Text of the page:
By MALIA RULON, Associated Press Writer
WASHINGTON (AP) - The federal government joined lawsuits against two Cleveland hospitals on Tuesday, saying they improperly charged Medicare millions of dollars for experimental cardiac devices.
The Cleveland Clinic and University Hospitals of Cleveland are accused of falsely billing the federal health care program for devices such as pacemakers and implanted defibrillators from 1990 to 1995.
At the time, the Food and Drug Administration considered the devices experimental, so they were not reimbursable by Medicare.
Most of the devices since have been approved, and Justice Department spokesman Richard Miller said there are no allegations that the equipment harmed anyone.
The Cleveland Clinic said in a statement that the lawsuit seeks to punish the hospital for providing Medicare patients with the best and most advanced cardiac care. Hospital officials said the lawsuit is without merit.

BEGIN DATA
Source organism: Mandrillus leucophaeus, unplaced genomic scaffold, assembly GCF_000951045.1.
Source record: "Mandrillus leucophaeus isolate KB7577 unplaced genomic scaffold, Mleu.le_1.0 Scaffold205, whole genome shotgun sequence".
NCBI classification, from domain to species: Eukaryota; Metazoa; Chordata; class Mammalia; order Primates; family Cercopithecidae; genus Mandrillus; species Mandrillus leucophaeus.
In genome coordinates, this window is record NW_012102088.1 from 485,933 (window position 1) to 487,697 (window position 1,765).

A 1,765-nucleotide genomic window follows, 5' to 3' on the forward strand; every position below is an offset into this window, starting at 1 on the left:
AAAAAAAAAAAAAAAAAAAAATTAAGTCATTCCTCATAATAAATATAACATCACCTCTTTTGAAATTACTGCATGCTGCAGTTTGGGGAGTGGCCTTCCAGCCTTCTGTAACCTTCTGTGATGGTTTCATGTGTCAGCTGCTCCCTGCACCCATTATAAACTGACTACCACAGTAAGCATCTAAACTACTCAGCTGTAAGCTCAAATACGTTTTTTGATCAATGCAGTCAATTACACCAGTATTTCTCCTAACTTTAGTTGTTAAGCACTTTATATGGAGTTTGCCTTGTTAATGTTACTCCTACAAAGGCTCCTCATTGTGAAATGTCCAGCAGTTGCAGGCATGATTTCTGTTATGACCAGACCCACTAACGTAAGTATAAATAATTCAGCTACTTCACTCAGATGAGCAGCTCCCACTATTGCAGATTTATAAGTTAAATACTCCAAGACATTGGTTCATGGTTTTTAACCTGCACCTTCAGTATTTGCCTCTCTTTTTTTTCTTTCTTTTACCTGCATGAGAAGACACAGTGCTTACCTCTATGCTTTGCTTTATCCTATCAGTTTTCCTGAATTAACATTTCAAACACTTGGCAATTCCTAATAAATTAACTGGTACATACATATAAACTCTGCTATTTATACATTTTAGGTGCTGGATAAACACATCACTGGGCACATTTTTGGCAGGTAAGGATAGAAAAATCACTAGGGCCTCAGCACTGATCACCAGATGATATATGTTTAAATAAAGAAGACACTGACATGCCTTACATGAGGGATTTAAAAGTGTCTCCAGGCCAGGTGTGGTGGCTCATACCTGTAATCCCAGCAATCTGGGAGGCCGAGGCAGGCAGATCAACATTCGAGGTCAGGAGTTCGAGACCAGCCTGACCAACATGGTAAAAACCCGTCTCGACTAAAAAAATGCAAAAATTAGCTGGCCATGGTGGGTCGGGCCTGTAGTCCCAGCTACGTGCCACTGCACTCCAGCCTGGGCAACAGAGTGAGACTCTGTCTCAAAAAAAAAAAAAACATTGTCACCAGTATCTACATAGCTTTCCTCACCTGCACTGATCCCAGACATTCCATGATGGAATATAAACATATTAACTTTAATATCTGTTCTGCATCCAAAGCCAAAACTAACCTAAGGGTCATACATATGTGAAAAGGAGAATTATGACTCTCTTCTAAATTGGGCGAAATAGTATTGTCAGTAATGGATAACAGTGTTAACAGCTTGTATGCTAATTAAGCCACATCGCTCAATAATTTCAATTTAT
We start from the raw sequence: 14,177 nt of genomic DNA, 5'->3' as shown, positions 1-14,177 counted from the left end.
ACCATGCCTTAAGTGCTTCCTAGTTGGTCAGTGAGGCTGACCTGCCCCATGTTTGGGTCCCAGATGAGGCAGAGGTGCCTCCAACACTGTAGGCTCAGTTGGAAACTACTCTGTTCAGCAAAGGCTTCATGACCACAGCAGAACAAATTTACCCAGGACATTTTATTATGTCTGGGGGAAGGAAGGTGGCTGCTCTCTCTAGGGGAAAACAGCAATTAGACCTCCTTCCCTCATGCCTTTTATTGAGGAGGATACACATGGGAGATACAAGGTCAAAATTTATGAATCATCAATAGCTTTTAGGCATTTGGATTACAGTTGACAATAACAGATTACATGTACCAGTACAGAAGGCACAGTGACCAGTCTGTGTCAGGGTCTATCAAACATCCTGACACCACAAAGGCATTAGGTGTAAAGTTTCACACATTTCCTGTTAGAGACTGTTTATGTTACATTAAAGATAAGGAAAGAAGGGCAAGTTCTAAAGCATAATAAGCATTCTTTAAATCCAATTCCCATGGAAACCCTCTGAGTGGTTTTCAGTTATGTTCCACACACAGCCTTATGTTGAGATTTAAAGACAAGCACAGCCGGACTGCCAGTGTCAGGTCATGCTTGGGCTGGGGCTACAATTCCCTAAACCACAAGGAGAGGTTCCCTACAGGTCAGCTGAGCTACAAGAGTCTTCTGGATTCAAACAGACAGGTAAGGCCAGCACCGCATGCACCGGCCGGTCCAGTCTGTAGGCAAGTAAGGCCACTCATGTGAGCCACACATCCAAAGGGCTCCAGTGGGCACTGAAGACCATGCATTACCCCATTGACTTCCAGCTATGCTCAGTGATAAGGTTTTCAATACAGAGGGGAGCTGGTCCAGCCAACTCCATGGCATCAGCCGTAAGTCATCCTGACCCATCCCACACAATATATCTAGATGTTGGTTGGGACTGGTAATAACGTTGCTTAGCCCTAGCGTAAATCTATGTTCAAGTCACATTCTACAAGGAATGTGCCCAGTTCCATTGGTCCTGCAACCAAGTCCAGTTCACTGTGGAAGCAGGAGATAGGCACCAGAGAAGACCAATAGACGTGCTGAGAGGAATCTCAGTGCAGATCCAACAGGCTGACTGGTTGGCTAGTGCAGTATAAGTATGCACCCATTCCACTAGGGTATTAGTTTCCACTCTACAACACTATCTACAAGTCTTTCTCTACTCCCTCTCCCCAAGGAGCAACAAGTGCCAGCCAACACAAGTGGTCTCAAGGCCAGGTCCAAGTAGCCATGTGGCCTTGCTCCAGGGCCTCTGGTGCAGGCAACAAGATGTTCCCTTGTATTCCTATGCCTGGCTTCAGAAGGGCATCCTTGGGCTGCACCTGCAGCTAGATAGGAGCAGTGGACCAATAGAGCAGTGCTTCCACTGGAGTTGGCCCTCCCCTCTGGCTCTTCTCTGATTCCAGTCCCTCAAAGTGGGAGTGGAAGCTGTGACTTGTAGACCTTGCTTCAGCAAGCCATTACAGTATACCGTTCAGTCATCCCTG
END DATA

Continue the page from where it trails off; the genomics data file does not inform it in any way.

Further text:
"Congress realized that Medicare's non-coverage policy was unfair to Medicare patients and overturned it in 1995. As a result, the government now pays for the very same devices that it alleges in this lawsuit it should not have paid for a decade ago," the hospital said.
A message seeking comment on the suit was left for University Hospitals.
The lawsuits, filed in U.S. District Court, came from a whistleblower complaint filed in 1994 by Kevin Cosens, a former medical device salesman. Cosens sued the hospitals under the False Claims Act, which lets private citizens bring lawsuits on behalf of the government and get a share of awards.
As part of his job, Cosens visited hospitals around the country and became familiar with the experimental uses of heart defibrillators, arterial guide wires and tools heart specialists used to remove plaque from clogged coronary arteries, according to Miller.
About 38 similar lawsuits have been filed against hospitals across the country. Federal prosecutors have reached settlements with 34 of the cases for a total of about $45 million, the Justice Department said.